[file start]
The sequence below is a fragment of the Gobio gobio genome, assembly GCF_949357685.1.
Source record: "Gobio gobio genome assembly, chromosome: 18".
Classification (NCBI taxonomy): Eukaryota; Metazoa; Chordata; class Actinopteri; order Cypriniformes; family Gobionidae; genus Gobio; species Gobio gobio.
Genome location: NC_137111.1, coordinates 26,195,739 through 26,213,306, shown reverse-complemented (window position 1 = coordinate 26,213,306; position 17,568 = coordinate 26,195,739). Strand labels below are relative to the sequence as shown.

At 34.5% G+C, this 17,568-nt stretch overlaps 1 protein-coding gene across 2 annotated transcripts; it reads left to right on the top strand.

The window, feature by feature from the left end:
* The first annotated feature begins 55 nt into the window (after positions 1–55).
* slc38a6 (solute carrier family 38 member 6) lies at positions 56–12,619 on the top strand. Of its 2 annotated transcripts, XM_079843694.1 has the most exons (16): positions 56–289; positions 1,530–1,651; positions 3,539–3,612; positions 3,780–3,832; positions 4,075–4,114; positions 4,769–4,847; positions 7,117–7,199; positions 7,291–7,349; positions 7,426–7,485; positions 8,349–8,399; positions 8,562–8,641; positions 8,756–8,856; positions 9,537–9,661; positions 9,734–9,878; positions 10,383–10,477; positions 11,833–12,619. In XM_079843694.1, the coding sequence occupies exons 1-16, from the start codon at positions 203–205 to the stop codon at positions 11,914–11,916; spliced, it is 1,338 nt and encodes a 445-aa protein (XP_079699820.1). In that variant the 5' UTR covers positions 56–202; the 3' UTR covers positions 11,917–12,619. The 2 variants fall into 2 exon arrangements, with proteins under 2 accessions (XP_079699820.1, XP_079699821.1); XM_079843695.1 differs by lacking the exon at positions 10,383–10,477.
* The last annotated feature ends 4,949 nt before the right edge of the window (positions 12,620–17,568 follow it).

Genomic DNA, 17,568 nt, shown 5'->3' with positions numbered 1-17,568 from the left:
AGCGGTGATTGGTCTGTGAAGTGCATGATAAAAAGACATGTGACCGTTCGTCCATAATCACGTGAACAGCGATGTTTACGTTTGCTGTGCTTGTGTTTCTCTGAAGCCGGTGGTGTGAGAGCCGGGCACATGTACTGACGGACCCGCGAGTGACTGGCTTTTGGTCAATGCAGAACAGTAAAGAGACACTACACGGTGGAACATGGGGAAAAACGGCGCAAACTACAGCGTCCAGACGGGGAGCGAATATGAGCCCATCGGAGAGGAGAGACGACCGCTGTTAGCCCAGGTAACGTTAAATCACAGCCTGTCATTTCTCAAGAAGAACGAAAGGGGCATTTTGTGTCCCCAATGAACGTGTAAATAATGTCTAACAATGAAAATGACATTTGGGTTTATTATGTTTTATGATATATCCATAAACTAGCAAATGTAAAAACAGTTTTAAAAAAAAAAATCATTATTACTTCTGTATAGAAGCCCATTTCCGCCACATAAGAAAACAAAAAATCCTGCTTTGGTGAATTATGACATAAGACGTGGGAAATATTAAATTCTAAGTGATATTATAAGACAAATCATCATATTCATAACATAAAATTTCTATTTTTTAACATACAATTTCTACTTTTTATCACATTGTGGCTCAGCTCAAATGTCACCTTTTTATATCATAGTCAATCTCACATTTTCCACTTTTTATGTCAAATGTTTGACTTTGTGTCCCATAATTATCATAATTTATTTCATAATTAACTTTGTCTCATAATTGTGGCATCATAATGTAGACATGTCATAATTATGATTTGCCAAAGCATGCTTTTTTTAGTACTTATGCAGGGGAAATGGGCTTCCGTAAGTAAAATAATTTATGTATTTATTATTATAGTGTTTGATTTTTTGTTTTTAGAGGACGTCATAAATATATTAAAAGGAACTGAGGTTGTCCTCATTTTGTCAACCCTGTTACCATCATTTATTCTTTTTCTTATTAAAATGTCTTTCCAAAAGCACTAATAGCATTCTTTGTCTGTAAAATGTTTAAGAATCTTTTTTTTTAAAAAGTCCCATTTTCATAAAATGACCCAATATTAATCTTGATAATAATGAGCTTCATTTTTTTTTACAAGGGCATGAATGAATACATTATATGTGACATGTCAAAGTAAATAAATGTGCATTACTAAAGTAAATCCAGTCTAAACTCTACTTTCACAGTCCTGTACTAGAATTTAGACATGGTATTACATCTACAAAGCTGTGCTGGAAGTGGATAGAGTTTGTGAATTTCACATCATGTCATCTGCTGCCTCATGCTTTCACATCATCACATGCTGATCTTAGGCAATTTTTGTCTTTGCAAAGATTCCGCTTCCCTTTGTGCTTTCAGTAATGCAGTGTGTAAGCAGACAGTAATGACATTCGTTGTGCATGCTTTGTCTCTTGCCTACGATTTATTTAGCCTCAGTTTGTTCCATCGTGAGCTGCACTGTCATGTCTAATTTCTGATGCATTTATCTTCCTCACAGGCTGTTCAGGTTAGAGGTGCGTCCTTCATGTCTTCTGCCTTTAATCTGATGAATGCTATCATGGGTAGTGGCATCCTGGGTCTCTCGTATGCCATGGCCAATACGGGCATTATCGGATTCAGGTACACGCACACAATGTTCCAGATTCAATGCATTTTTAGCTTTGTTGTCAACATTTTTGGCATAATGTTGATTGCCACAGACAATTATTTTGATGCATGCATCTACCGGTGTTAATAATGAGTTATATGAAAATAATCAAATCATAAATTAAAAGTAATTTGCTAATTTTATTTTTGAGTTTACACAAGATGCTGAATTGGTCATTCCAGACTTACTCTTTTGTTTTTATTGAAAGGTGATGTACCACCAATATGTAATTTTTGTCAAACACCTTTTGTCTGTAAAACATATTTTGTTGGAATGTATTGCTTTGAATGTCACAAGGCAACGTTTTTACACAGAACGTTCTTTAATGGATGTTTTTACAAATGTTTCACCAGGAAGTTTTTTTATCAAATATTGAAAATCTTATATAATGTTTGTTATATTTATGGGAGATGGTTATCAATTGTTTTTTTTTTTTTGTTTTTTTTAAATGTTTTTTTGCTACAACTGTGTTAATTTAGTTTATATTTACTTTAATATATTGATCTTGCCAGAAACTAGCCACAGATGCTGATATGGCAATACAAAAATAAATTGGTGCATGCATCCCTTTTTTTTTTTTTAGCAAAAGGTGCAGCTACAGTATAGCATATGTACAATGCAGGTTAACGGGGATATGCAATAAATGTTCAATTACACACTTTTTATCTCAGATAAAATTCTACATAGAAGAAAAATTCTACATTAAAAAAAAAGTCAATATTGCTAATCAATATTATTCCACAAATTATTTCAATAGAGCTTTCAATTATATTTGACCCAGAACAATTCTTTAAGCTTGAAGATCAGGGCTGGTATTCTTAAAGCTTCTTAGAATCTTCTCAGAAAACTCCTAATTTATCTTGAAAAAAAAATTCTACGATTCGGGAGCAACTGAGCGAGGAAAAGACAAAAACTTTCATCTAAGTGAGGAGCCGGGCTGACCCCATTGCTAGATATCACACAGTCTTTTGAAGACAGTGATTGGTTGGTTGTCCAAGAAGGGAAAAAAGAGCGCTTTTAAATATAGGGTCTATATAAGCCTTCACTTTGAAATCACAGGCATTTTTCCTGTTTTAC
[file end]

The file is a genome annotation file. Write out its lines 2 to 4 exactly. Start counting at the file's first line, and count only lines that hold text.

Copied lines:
Source record: "Gobio gobio genome assembly, chromosome: 18".
Classification (NCBI taxonomy): Eukaryota; Metazoa; Chordata; class Actinopteri; order Cypriniformes; family Gobionidae; genus Gobio; species Gobio gobio.
Genome location: NC_137111.1, coordinates 26,195,739 through 26,213,306, shown reverse-complemented (window position 1 = coordinate 26,213,306; position 17,568 = coordinate 26,195,739). Strand labels below are relative to the sequence as shown.